Let's back up and trace the path by which you've come to attend this conference today. How did you begin your college career? Did you major in biology?

I didn't take any biology or botany in college. In fact, I had a double major in math and physics at Barnard College in New York City. After I graduated in 1944, I worked at Bell Laboratories doing research on radar development during the latter part of World War II.

Following your work with Bell Labs, did you go to graduate school right away?

No, after that I married and had children. At that time, child care was inadequate, and opportunities for women to work while they took care of their children were scarce. We had four children and I was out of formal academic life for about 15 years.

Can you recall what induced your return to school for graduate work?

It was something that I had always wanted to do. During my child-raising years, I continued to pursue my intellectual interests. I read books on physics and kept up with new developments. I also became very interested in horticulture. I read books and articles about plant growth and conducted experiments in my own garden. I took courses in horticulture at the New York Botanical Gardens and taught horticulture for an adult education program in Hartford every winter for five or six years.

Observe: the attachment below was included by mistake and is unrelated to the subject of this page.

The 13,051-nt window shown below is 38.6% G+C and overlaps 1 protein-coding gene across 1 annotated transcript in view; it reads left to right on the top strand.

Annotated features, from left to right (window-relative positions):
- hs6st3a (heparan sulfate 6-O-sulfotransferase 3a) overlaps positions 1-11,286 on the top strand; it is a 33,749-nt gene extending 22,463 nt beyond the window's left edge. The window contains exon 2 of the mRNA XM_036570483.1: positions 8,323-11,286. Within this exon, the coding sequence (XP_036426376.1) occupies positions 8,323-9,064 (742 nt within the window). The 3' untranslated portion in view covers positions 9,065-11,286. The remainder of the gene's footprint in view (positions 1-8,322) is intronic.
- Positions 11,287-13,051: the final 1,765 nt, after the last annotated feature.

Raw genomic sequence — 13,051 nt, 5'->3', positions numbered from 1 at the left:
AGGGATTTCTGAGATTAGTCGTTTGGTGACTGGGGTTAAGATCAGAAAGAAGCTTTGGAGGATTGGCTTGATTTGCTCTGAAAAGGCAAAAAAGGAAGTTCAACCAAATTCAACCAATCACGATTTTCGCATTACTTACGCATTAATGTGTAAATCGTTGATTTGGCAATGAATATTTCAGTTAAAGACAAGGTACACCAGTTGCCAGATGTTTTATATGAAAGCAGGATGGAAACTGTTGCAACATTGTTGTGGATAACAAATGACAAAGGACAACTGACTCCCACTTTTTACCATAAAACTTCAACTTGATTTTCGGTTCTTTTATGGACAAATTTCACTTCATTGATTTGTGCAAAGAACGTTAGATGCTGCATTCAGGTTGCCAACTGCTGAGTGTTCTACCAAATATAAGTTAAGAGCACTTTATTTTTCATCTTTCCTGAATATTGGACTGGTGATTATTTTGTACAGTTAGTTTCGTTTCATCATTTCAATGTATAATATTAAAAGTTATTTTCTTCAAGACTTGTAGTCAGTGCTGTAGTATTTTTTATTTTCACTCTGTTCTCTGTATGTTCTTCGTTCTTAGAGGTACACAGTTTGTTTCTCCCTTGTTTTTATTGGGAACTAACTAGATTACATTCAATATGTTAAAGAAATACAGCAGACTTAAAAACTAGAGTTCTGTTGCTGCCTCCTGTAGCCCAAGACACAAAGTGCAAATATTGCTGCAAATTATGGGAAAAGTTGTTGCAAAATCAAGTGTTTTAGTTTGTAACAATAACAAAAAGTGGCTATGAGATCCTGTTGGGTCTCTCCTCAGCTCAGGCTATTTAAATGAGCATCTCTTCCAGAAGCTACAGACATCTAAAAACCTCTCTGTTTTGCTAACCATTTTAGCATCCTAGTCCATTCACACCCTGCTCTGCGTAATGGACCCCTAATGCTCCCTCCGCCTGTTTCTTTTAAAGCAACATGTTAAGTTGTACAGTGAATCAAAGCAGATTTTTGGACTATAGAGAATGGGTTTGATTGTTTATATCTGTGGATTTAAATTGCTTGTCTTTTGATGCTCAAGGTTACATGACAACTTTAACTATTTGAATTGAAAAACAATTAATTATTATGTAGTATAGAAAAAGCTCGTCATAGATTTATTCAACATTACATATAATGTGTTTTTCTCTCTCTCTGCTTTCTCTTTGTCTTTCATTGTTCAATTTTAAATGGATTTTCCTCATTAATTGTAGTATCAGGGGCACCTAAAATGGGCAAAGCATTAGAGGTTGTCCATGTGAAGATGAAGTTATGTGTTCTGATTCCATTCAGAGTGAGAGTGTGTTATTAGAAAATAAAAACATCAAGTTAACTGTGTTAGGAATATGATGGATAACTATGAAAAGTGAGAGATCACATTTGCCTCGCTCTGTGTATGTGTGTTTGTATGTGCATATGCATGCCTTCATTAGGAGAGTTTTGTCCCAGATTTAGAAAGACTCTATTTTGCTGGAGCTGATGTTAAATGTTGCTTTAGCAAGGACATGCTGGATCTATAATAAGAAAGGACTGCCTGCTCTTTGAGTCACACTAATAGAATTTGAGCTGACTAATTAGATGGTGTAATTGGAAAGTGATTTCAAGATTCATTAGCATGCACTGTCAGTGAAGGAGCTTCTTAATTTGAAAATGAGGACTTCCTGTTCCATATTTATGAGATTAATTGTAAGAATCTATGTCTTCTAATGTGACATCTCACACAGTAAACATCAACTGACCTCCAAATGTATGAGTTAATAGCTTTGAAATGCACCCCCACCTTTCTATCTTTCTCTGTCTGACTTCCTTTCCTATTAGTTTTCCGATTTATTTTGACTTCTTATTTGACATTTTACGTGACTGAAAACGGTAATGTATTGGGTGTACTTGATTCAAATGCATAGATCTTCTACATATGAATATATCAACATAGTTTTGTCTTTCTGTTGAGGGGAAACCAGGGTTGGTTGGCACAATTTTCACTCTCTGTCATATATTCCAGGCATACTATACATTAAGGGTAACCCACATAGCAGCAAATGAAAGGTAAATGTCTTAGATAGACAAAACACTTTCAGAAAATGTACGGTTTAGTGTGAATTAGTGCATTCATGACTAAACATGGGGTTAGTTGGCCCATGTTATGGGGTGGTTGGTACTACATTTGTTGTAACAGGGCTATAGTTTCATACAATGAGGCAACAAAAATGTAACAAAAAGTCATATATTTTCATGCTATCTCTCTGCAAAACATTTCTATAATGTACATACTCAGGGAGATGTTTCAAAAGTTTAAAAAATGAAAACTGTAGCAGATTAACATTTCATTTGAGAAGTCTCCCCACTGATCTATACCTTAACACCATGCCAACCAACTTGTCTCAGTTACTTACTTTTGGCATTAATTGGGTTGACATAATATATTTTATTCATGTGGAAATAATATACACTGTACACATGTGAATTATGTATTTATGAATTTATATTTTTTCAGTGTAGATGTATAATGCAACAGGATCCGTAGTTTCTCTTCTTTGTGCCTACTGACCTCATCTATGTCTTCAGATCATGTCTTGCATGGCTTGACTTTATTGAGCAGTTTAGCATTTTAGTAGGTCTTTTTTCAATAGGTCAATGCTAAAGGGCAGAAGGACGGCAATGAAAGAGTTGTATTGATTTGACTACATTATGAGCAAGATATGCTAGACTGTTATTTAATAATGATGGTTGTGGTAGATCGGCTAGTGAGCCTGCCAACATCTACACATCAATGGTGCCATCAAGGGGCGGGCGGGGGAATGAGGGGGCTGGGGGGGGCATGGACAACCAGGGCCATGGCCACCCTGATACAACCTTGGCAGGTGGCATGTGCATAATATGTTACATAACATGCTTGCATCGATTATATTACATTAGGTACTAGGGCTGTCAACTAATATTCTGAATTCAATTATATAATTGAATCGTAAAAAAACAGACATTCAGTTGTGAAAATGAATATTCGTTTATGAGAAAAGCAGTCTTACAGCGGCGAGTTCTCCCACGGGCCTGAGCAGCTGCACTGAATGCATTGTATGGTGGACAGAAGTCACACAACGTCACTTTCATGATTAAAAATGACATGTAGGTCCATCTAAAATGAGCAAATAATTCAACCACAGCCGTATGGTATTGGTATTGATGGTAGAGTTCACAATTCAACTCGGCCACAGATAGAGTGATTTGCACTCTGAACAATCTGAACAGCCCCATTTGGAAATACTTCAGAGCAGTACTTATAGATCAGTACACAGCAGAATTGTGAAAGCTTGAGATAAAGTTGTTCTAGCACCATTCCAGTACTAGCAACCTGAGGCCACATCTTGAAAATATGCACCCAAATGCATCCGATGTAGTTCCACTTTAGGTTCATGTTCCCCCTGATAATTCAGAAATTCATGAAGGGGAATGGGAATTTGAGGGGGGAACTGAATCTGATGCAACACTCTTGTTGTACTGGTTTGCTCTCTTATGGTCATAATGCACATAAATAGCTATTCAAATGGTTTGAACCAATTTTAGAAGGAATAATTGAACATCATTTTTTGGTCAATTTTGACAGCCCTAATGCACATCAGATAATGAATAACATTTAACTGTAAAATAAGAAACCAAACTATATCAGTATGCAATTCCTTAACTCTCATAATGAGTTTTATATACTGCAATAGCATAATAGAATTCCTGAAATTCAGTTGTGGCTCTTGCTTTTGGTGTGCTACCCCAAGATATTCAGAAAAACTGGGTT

Your interest in botanical research developed from your home gardening?

Yes, my grandmother stimulated my interest when I was a child. She was an immigrant and had no formal education, but she just had a great curiosity about the way plants grew. She was a natural experimentalist, and her gardening consisted of taking dried lima beans purchased to make soup and saving some of them to plant out in the yard. Or taking potatoes that had sprouted, and cutting out the sprouts and planting them. I worked at these experiments with her and was fascinated by them. These experiences led to my switch from math and physics to the life sciences when I started graduate school at the University of Connecticut.